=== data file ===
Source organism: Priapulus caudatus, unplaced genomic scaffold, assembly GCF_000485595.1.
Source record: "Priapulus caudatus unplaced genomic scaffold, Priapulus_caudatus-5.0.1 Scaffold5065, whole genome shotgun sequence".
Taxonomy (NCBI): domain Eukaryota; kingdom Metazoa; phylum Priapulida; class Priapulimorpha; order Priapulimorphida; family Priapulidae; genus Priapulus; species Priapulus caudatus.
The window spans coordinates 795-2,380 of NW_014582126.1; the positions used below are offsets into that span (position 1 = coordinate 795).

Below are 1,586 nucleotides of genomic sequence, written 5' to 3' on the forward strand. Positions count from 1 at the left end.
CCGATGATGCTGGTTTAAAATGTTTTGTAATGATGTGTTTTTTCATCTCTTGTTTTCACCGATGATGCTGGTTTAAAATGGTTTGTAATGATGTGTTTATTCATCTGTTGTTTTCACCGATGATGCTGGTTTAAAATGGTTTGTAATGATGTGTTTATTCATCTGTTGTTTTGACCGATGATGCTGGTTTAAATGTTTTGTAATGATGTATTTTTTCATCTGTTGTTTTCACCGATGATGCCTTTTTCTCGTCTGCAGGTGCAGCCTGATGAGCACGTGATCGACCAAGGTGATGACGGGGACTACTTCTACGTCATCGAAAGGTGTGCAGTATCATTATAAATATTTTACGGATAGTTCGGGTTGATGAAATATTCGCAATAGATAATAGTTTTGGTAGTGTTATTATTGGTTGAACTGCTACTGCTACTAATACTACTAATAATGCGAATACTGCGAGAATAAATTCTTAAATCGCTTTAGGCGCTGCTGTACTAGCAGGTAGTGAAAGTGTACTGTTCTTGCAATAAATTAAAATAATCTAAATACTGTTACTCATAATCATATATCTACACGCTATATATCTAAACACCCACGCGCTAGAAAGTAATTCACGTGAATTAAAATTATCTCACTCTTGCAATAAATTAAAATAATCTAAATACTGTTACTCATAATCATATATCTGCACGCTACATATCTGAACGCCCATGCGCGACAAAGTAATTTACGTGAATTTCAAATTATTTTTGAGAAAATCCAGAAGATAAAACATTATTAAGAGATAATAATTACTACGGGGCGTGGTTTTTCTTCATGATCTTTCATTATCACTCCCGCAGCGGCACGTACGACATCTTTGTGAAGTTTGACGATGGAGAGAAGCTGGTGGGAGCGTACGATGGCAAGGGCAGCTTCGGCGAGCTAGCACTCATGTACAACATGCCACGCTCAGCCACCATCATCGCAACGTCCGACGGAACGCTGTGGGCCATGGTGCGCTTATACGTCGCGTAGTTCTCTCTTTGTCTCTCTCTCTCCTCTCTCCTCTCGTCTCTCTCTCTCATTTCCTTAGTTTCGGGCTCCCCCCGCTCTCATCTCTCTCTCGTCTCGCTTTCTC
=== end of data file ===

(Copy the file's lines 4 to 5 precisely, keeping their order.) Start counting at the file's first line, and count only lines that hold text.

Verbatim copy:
The window spans coordinates 795-2,380 of NW_014582126.1; the positions used below are offsets into that span (position 1 = coordinate 795).

Below are 1,586 nucleotides of genomic sequence, written 5' to 3' on the forward strand. Positions count from 1 at the left end.